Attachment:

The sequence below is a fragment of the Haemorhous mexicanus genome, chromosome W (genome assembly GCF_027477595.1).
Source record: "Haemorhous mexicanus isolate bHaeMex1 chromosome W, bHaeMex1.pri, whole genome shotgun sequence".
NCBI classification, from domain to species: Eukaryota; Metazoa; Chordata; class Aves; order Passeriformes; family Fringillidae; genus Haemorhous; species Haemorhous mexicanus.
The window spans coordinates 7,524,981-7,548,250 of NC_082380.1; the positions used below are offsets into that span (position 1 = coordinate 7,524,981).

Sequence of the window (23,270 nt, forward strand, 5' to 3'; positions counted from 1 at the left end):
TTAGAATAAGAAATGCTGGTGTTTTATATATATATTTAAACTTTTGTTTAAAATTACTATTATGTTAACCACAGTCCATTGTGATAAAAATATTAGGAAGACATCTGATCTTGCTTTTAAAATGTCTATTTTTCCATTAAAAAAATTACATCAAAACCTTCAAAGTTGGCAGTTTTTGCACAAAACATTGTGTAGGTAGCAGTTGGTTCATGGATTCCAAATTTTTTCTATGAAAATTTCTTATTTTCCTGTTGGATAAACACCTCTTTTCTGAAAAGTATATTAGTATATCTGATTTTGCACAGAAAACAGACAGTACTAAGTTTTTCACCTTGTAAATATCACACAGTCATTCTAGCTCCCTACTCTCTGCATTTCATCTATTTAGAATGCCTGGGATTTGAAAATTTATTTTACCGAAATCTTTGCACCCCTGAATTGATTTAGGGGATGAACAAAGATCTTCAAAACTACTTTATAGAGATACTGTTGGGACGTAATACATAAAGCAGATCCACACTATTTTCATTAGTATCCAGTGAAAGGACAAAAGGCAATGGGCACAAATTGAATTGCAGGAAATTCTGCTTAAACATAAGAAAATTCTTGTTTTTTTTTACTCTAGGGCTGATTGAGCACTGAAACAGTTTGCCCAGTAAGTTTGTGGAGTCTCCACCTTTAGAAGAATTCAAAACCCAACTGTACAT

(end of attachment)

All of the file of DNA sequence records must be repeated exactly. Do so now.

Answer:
The sequence below is a fragment of the Haemorhous mexicanus genome, chromosome W (genome assembly GCF_027477595.1).
Source record: "Haemorhous mexicanus isolate bHaeMex1 chromosome W, bHaeMex1.pri, whole genome shotgun sequence".
NCBI classification, from domain to species: Eukaryota; Metazoa; Chordata; class Aves; order Passeriformes; family Fringillidae; genus Haemorhous; species Haemorhous mexicanus.
The window spans coordinates 7,524,981-7,548,250 of NC_082380.1; the positions used below are offsets into that span (position 1 = coordinate 7,524,981).

Sequence of the window (23,270 nt, forward strand, 5' to 3'; positions counted from 1 at the left end):
TTAGAATAAGAAATGCTGGTGTTTTATATATATATTTAAACTTTTGTTTAAAATTACTATTATGTTAACCACAGTCCATTGTGATAAAAATATTAGGAAGACATCTGATCTTGCTTTTAAAATGTCTATTTTTCCATTAAAAAAATTACATCAAAACCTTCAAAGTTGGCAGTTTTTGCACAAAACATTGTGTAGGTAGCAGTTGGTTCATGGATTCCAAATTTTTTCTATGAAAATTTCTTATTTTCCTGTTGGATAAACACCTCTTTTCTGAAAAGTATATTAGTATATCTGATTTTGCACAGAAAACAGACAGTACTAAGTTTTTCACCTTGTAAATATCACACAGTCATTCTAGCTCCCTACTCTCTGCATTTCATCTATTTAGAATGCCTGGGATTTGAAAATTTATTTTACCGAAATCTTTGCACCCCTGAATTGATTTAGGGGATGAACAAAGATCTTCAAAACTACTTTATAGAGATACTGTTGGGACGTAATACATAAAGCAGATCCACACTATTTTCATTAGTATCCAGTGAAAGGACAAAAGGCAATGGGCACAAATTGAATTGCAGGAAATTCTGCTTAAACATAAGAAAATTCTTGTTTTTTTTTACTCTAGGGCTGATTGAGCACTGAAACAGTTTGCCCAGTAAGTTTGTGGAGTCTCCACCTTTAGAAGAATTCAAAACCCAACTGTACAT